A D.C. Superior Court judge dismissed criminal trespassing charges against D.C. Del. Walter E. Fauntroy and three other prominent apartheid protesters yesterday, averting what would have been the first trial in the District against persons protesting South African racial policies.

However, a prosecutor said the government would file new charges against the four Free South Africa Movement leaders who were arrested May 12 at the downtown offices of Shell Oil Co. during a protest of the firm's investments in South Africa.

In a courtroom packed with Free South Africa supporters, Judge Frank Schwelb said he had no choice but to drop the unlawful entry charges after prosecutor Heidi Pasichow said she was not prepared to go to trial, which was set to begin yesterday.

Schwelb told the parties he was dismissing the charges "without prejudice" and the government was free to bring new charges -- a step Pasichow said the government would take.

The four demonstrators later criticized the government's unwillingness to go to trial yesterday and accused the U.S. attorney's office of trying to prevent an airing of their grievances and stifle publicity that would have come out of a trial at a crucial time.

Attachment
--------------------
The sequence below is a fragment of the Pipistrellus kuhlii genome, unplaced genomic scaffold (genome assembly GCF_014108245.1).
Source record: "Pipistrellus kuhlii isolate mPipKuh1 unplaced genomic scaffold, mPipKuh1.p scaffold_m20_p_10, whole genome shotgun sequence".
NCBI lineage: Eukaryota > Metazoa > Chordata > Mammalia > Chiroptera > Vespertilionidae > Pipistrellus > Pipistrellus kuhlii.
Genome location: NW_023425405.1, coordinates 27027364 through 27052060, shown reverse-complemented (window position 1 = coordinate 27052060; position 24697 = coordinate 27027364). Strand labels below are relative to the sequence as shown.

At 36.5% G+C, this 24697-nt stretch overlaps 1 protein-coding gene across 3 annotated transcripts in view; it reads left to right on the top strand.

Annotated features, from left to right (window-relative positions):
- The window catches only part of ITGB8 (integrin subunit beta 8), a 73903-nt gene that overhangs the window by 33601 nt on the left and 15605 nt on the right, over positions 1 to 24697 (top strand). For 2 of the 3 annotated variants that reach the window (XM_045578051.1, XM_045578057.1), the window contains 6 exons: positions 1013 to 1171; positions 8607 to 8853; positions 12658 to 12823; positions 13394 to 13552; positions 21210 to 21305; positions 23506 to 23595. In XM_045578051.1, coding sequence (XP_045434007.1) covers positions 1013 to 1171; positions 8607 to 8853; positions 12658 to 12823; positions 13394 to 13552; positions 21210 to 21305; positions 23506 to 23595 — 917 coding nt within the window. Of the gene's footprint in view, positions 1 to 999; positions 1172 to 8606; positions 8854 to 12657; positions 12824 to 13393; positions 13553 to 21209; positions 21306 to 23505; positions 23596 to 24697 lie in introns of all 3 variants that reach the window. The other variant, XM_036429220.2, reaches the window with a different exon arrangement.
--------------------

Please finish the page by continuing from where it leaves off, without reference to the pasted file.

The U.S. Senate, they said, is scheduled to begin debate soon on economic sanctions against racially segregated South Africa. Prosecutors "wanted to suspend the trial process during the Senate debate," said former U.S. civil rights commissioner Mary Berry, who was arrested along with Fauntroy, TransAfrica Director Randall Robinson and Sylvia Hill, a college professor.

Clendon Lee, a spokesman for the U.S. attorney, said his office would have no comment on the protesters' statements.